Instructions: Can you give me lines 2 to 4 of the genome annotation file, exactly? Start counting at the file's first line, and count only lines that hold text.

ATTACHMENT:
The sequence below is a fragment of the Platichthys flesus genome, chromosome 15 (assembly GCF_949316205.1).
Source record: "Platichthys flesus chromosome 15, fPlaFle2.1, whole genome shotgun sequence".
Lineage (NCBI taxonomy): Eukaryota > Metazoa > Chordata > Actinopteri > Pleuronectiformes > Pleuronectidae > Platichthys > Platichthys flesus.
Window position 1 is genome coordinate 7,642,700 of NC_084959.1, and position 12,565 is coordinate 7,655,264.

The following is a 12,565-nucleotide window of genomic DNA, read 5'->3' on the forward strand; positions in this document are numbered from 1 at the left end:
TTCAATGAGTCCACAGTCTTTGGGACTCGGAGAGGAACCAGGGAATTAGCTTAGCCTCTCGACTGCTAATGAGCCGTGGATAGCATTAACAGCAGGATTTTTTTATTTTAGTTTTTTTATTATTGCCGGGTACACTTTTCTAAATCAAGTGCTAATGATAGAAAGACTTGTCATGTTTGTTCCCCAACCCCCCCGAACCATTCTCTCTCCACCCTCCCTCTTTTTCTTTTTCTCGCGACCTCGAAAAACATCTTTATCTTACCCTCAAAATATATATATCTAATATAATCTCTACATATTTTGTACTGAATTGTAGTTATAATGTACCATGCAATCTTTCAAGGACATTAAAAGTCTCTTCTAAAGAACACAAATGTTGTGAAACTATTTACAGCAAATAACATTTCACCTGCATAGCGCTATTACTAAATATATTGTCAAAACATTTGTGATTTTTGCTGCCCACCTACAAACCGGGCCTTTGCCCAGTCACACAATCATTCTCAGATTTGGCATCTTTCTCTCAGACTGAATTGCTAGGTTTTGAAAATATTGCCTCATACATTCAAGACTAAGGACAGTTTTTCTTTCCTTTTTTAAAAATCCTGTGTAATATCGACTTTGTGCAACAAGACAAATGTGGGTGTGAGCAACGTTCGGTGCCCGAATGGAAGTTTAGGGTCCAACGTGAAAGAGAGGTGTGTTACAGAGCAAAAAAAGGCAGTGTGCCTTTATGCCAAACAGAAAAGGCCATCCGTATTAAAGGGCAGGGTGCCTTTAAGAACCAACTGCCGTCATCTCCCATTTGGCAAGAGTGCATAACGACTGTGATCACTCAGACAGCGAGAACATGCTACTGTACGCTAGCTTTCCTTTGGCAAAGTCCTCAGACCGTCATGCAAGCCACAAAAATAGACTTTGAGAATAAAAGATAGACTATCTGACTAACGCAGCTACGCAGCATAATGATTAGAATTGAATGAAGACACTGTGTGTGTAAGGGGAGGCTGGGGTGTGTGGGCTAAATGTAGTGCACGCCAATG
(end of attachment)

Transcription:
Source record: "Platichthys flesus chromosome 15, fPlaFle2.1, whole genome shotgun sequence".
Lineage (NCBI taxonomy): Eukaryota > Metazoa > Chordata > Actinopteri > Pleuronectiformes > Pleuronectidae > Platichthys > Platichthys flesus.
Window position 1 is genome coordinate 7,642,700 of NC_084959.1, and position 12,565 is coordinate 7,655,264.